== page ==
In an mmm bop it's gone...

#3738    NO-ID-EA

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Posted 24 April 2013 - 10:39 AM

View Postgestur, on 20 April 2013 - 06:21 AM, said:

Does anyone know what word was used in the (most) original text?

Doubt any of these will answer your question , dont know where your thinking was going .......but from Devi Bhagatavam ....

Ksettraja...Offspring of a wife by a kinsman , appointed to procreate for the husband .

Kunda.......A child born out of adultery .

Sahoda......The child of a woman already pregnant , before marriage .

Goloka.......b****** child of a widow.

Kanina........Child born to a young unmarried woman.

Krita............A purchased child .

Devi............A child born to a woman , impregnated by a god .


#3739    The Puzzler

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Posted 24 April 2013 - 10:45 AM

View PostAbramelin, on 24 April 2013 - 09:53 AM, said:

Just to add:

VRSTURVEN (-E) [57]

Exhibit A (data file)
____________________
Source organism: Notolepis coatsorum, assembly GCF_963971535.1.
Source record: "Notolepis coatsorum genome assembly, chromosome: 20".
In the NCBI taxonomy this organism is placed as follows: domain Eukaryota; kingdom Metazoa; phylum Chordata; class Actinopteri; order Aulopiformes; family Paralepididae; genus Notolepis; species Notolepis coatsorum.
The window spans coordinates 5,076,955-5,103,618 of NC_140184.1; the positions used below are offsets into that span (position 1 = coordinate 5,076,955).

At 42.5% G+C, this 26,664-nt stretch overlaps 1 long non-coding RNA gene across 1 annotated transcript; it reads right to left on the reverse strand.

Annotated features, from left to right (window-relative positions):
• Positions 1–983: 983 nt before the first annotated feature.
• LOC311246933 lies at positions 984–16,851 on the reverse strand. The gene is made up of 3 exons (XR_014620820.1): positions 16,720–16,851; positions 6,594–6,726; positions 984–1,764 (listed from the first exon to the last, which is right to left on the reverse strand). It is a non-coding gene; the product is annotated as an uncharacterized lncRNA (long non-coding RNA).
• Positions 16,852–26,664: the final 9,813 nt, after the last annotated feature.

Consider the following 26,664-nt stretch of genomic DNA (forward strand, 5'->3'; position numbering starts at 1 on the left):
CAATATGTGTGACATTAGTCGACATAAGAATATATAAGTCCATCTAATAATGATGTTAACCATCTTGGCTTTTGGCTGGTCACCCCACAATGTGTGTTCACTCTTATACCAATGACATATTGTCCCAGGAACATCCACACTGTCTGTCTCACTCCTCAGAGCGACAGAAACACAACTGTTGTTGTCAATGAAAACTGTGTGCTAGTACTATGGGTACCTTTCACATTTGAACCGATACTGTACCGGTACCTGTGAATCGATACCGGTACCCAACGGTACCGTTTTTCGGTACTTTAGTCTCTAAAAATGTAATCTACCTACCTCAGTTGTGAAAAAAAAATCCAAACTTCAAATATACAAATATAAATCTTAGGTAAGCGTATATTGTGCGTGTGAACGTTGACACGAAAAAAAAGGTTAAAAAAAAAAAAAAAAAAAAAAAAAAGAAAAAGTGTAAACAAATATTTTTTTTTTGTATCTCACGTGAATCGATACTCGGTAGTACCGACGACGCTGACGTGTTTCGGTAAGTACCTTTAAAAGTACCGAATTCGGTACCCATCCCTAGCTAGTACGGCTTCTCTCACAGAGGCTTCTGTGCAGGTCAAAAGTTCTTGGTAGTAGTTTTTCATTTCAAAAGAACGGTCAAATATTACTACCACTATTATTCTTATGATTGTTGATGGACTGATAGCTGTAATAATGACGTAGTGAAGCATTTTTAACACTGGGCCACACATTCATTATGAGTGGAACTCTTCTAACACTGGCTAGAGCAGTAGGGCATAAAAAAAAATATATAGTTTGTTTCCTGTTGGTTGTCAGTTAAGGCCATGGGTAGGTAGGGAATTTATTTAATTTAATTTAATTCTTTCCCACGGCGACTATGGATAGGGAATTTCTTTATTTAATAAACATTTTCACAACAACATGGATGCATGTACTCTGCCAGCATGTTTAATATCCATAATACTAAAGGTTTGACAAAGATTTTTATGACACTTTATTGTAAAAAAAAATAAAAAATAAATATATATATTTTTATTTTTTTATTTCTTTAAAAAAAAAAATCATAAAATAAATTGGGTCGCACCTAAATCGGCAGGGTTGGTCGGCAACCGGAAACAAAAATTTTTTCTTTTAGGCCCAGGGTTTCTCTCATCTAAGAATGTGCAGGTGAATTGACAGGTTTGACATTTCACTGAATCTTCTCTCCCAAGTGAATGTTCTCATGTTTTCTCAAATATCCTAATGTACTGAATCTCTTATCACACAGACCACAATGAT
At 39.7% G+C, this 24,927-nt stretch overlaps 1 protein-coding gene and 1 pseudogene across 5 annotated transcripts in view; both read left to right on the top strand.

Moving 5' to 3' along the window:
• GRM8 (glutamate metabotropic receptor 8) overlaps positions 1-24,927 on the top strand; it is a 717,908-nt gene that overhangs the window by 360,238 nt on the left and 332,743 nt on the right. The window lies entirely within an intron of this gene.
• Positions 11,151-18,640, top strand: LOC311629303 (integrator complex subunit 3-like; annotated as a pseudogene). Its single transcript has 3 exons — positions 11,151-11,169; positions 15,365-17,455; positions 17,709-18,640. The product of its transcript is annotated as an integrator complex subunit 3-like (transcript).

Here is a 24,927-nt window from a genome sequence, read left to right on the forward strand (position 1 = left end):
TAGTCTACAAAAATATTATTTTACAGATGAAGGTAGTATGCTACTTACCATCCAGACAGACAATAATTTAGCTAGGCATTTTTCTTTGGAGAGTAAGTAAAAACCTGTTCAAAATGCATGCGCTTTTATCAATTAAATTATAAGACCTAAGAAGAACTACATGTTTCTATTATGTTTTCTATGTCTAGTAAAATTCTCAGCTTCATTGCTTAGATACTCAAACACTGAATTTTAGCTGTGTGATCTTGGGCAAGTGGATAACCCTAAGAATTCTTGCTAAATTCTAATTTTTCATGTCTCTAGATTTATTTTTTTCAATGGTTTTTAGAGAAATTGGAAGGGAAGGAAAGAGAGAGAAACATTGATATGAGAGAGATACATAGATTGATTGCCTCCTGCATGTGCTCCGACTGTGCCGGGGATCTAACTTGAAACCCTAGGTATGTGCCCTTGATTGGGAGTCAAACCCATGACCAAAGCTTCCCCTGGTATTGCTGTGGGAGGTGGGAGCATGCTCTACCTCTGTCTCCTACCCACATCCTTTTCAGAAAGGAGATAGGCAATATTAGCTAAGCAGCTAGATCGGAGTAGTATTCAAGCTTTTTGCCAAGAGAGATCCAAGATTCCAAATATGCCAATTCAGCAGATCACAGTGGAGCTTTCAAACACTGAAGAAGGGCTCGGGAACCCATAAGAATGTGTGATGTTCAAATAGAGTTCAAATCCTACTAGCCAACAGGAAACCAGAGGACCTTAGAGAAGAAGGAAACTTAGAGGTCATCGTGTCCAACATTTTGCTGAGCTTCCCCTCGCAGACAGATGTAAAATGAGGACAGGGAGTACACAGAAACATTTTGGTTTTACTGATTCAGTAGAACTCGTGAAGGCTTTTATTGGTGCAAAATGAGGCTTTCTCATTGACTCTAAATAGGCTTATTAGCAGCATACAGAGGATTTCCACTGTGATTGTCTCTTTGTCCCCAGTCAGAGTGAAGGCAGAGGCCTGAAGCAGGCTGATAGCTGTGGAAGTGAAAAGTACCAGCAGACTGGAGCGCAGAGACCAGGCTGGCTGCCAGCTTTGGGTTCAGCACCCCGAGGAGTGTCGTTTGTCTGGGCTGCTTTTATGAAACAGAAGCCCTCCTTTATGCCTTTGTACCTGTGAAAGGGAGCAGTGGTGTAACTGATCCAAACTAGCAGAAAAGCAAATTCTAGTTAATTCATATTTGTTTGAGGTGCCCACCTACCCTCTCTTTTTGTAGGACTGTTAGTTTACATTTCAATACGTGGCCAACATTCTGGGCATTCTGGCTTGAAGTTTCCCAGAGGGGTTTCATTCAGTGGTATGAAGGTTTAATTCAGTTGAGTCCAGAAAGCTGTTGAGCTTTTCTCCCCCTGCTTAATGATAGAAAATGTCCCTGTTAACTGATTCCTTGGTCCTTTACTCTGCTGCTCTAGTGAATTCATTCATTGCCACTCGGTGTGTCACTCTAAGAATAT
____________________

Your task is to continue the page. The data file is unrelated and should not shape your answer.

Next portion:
DU: verb: versterven, past participle: verstorven

This is what it means nowadays:
http://nl.wikipedia....sterving_(dood)

http://en.wikipedia....nal_dehydration
http://www.etymologi...oord/versterven
http://gtb.inl.nl/iW...VMNW&id=ID48903

.

Starve/starving - extremely famished, can die of starvation.

In an mmm bop it's gone...

#3740    Abramelin

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Posted 24 April 2013 - 10:50 AM

View PostNO-ID-EA, on 24 April 2013 - 10:39 AM, said:

Doubt any of these will answer your question , dont know where your thinking was going .......but from Devi Bhagatavam ....

Ksettraja...Offspring of a wife by a kinsman , appointed to procreate for the husband .

Kunda.......A child born out of adultery .

Sahoda......The child of a woman already pregnant , before marriage .

Goloka.......b****** child of a widow.

Kanina........Child born to a young unmarried woman.

Krita............A purchased child .

Devi............A child born to a woman , impregnated by a god .

I assume Gestur wanted to know if the original Greek word was anything similar to bast.ard.

It is not:

Singular: nothos,
Plural: nothoi

Nor are your Indian ones.


#3741    Abramelin

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Posted 24 April 2013 - 10:54 AM

View PostThe Puzzler, on 24 April 2013 - 10:45 AM, said:

Starve/starving - extremely famished, can die of starvation.

I know all about it: that is how my mother died more than 3 weeks ago. At some point she (91 years old) simply refused to eat and drink.

-